I stuck around for the start of Sleeping with Sirens but wisely decided to move on swiftly after a poor start to the set, leaving me with the impression that most of the audience was there purely for nostalgic reasons. Next up for me was a little bit of Nothing But Thieves who did not seem themselves today, not awful, just not great either. Upholding the expectation of their enormous live sound, the band still did not deliver as they so often do, leading me to believe that they were potentially too high on the bill, especially considering some of the sets I experienced earlier in the day. After a drink in the VIP area I decided to head out to watch Run The Jewels, a band becoming a regular at UK rock festivals after an appearance with Queens of the Stone Age in Finsbury Park last year. Run The Jewels did their usual festival ‘greatest hits’ set that includes fan favourites like ‘Stay Gold’ and ‘Blockbuster Night Part 1’ and did not disappoint – the duo brought their laid back but passionate live show, with Killer Mike dedicating ‘A Report to All Shareholders’ to his cousin after shedding a tear, assuming that a small tragedy had occurred.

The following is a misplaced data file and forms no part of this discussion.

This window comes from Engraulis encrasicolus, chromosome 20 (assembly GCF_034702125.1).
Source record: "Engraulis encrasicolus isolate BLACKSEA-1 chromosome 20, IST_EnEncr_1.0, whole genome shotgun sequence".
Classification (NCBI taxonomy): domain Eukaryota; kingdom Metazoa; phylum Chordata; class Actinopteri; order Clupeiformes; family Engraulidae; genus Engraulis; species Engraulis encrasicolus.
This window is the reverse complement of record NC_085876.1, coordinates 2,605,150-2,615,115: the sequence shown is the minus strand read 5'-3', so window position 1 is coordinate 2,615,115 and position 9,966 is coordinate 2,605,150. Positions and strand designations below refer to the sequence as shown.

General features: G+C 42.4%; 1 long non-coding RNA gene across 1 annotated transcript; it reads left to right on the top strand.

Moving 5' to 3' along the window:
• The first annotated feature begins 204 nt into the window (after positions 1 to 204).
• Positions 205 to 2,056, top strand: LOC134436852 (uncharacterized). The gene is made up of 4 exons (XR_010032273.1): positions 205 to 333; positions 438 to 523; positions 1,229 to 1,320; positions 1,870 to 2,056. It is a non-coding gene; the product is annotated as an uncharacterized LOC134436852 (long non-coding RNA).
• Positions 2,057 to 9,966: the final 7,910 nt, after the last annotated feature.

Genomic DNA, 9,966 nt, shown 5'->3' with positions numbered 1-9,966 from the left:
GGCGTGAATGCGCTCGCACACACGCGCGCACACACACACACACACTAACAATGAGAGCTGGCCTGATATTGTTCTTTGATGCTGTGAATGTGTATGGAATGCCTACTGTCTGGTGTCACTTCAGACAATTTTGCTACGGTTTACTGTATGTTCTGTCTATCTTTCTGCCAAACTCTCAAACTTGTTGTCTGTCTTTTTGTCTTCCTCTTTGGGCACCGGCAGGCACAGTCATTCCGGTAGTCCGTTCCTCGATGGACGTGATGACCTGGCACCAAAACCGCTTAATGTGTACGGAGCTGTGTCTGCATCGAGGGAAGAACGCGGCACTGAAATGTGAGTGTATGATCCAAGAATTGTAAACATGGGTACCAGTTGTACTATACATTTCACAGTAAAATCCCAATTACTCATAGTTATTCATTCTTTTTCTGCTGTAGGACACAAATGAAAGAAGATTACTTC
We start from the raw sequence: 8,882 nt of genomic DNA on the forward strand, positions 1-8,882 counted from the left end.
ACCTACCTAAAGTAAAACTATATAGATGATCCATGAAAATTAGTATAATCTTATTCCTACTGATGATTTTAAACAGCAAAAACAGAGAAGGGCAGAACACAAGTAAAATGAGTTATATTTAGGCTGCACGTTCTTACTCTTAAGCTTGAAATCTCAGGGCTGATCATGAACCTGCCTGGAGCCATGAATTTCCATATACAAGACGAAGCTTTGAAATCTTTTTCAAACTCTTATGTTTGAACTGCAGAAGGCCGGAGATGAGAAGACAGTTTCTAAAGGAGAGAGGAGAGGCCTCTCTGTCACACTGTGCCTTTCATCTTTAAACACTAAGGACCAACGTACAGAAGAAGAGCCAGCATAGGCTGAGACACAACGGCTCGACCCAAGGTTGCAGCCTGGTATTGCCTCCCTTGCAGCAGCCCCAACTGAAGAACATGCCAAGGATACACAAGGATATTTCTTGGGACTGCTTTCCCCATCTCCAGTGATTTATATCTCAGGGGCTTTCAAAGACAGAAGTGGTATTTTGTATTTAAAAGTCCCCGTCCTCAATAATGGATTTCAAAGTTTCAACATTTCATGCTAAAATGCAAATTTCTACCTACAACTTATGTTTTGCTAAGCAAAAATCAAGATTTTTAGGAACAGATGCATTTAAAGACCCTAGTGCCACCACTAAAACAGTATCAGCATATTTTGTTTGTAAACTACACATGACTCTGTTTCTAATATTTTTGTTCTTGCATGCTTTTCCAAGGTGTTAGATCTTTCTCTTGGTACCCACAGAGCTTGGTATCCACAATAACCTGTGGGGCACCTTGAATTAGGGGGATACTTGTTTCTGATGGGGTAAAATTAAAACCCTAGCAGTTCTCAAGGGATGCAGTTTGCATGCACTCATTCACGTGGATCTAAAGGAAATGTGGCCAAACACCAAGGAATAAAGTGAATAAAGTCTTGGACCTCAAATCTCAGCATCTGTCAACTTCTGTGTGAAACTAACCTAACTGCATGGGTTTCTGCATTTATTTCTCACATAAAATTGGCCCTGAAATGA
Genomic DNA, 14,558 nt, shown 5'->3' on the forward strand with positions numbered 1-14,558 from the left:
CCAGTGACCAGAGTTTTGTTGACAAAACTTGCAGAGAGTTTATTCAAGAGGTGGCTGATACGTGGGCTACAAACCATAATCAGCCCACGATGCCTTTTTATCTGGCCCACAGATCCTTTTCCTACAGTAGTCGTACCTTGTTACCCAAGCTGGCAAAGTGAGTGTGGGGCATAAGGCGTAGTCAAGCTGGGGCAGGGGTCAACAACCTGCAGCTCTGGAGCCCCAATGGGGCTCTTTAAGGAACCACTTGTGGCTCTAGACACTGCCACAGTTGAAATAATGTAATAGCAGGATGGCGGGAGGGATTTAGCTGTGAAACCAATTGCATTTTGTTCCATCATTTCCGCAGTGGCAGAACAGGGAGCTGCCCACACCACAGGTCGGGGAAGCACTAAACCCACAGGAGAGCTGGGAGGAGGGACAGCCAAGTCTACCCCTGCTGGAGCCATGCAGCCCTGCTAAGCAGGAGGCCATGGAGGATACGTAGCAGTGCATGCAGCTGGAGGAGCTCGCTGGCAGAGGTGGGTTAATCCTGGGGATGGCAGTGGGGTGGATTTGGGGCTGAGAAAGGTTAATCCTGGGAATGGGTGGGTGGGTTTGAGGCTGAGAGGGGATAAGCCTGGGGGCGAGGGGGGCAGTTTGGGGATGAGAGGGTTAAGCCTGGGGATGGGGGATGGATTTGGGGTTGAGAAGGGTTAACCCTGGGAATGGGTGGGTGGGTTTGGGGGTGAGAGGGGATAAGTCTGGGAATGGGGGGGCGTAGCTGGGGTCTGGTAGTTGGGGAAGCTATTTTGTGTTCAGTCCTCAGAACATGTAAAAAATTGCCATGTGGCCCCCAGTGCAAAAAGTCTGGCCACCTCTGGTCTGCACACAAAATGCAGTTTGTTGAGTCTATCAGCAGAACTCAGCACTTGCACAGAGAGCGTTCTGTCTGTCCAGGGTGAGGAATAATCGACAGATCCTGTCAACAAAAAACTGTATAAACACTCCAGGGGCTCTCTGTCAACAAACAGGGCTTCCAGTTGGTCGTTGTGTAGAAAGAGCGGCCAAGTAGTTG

Now came the immediate build up to the headliner of the day, Bring Me The Horizon [BMTH]. After a lengthy 45-minute wait after Run The Jewels finished, the ‘Welcome to MANTRA’ track plays from tape as the band begin to take stage one by one before plunging straight into ‘MANTRA’, the first single of latest album Amo. My thoughts before the gig about having found a perfect place to stand went out the window the second ‘MANTRA’ dropped as I watched pints go everywhere and pour down on everyone who was not holding one. After some run of the mill tracks like ‘Avalanche’ and ‘House of Wolves’, the band played ‘Wonderful Life’, another single from Amo, but this time with a twist. The group had promised surprises for their biggest show to date and this was the first – the band brought out Dani Filth (lead singer of Cradle of Filth) who features on the song and in the music video, coming out holding the same shopping trolley he is wheeling in the video. This brought the house down (for those that knew who he was, I have the feeling it went over a few people’s heads) and set the evening up nicely for the rest of the show, packed full with outfit changes, more guest appearances and a mix of old and new songs, providing a fully package for BMTH fans.